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NOTE: CentOS Enterprise Linux is built from the Red Hat Enterprise Linux source code. Other than logo and name changes CentOS Enterprise Linux is compatible with the equivalent Red Hat version. This document applies equally to both Red Hat and CentOS Enterprise Linux.

14.2. Setting Access ACLs

There are two types of ACLs: access ACLs and default ACLs. An access ACL is the access control list for a specific file or directory. A default ACL can only be associated with a directory; if a file within the directory does not have an access ACL, it uses the rules of the default ACL for the directory. Default ACLs are optional.

ACLs can be configured:

  1. Per user

  2. Per group

  3. Via the effective rights mask

  4. For users not in the user group for the file

The setfacl utility sets ACLs for files and directories. Use the -m option to add or modify the ACL of a file or directory:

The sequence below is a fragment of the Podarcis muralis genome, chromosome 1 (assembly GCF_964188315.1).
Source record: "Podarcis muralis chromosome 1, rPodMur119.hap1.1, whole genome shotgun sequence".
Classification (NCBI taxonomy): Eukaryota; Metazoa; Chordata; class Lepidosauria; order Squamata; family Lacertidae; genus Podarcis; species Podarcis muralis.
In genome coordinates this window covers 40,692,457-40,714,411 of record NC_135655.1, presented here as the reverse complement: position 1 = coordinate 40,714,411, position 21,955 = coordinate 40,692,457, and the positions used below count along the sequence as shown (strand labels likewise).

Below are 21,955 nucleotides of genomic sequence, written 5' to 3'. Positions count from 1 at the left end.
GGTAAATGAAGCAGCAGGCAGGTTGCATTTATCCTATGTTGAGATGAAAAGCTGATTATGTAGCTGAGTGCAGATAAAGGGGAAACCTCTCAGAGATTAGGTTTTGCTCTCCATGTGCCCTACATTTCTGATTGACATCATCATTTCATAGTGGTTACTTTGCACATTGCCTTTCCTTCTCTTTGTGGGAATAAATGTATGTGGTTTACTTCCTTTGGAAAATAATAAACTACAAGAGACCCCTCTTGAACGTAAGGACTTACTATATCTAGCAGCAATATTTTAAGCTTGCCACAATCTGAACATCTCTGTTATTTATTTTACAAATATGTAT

setfacl -m <rules> <files>

Rules (<rules>) must be specified in the following formats. Multiple rules can be specified in the same command if they are separated by commas.

u:<uid>:<perms>

Sets the access ACL for a user. The user name or UID may be specified. The user may be any valid user on the system.

g:<gid>:<perms>

Sets the access ACL for a group. The group name or GID may be specified. The group may be any valid group on the system.

m:<perms>

Sets the effective rights mask. The mask is the union of all permissions of the owning group and all of the user and group entries.

o:<perms>

Sets the access ACL for users other than the ones in the group for the file.

White space is ignored. Permissions (<perms>) must be a combination of the characters r, w, and x for read, write, and execute.

If a file or directory already has an ACL, and the setfacl command is used, the additional rules are added to the existing ACL or the existing rule is modified.

For example, to give read and write permissions to user andrius:

setfacl -m u:andrius:rw /project/somefile

To remove all the permissions for a user, group, or others, use the -x option and do not specify any permissions:

setfacl -x <rules> <files>

For example, to remove all permissions from the user with UID 500:

setfacl -x u:500 /project/somefile

 
 
  Published under the terms of the GNU General Public License Design by Interspire